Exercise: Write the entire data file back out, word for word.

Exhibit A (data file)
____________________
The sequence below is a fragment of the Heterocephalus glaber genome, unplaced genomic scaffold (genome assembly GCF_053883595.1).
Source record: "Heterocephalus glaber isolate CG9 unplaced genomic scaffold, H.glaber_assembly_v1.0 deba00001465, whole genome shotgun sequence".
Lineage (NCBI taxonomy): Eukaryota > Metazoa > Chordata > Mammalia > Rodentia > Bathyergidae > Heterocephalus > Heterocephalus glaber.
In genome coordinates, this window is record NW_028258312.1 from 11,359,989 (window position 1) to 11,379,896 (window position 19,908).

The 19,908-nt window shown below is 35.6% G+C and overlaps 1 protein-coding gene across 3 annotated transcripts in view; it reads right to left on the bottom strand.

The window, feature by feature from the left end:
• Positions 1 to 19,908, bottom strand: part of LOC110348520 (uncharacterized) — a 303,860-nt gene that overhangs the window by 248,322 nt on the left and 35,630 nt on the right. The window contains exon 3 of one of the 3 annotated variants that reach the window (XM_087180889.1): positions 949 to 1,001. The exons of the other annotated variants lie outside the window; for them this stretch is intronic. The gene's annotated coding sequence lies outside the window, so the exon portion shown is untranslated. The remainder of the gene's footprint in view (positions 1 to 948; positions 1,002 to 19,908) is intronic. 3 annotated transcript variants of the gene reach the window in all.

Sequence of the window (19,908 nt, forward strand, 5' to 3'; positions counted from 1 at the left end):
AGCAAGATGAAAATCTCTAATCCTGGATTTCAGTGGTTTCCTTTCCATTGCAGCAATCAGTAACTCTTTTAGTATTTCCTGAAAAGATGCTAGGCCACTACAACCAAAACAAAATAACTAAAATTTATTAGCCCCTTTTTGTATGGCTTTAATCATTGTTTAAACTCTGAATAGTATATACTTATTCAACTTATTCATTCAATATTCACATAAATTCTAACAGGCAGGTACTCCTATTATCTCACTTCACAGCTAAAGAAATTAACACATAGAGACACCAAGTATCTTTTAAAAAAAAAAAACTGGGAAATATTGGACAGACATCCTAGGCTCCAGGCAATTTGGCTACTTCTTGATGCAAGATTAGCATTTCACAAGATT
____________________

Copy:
The sequence below is a fragment of the Heterocephalus glaber genome, unplaced genomic scaffold (genome assembly GCF_053883595.1).
Source record: "Heterocephalus glaber isolate CG9 unplaced genomic scaffold, H.glaber_assembly_v1.0 deba00001465, whole genome shotgun sequence".
Lineage (NCBI taxonomy): Eukaryota > Metazoa > Chordata > Mammalia > Rodentia > Bathyergidae > Heterocephalus > Heterocephalus glaber.
In genome coordinates, this window is record NW_028258312.1 from 11,359,989 (window position 1) to 11,379,896 (window position 19,908).

The 19,908-nt window shown below is 35.6% G+C and overlaps 1 protein-coding gene across 3 annotated transcripts in view; it reads right to left on the bottom strand.

The window, feature by feature from the left end:
• Positions 1 to 19,908, bottom strand: part of LOC110348520 (uncharacterized) — a 303,860-nt gene that overhangs the window by 248,322 nt on the left and 35,630 nt on the right. The window contains exon 3 of one of the 3 annotated variants that reach the window (XM_087180889.1): positions 949 to 1,001. The exons of the other annotated variants lie outside the window; for them this stretch is intronic. The gene's annotated coding sequence lies outside the window, so the exon portion shown is untranslated. The remainder of the gene's footprint in view (positions 1 to 948; positions 1,002 to 19,908) is intronic. 3 annotated transcript variants of the gene reach the window in all.

Sequence of the window (19,908 nt, forward strand, 5' to 3'; positions counted from 1 at the left end):
AGCAAGATGAAAATCTCTAATCCTGGATTTCAGTGGTTTCCTTTCCATTGCAGCAATCAGTAACTCTTTTAGTATTTCCTGAAAAGATGCTAGGCCACTACAACCAAAACAAAATAACTAAAATTTATTAGCCCCTTTTTGTATGGCTTTAATCATTGTTTAAACTCTGAATAGTATATACTTATTCAACTTATTCATTCAATATTCACATAAATTCTAACAGGCAGGTACTCCTATTATCTCACTTCACAGCTAAAGAAATTAACACATAGAGACACCAAGTATCTTTTAAAAAAAAAAAACTGGGAAATATTGGACAGACATCCTAGGCTCCAGGCAATTTGGCTACTTCTTGATGCAAGATTAGCATTTCACAAGATT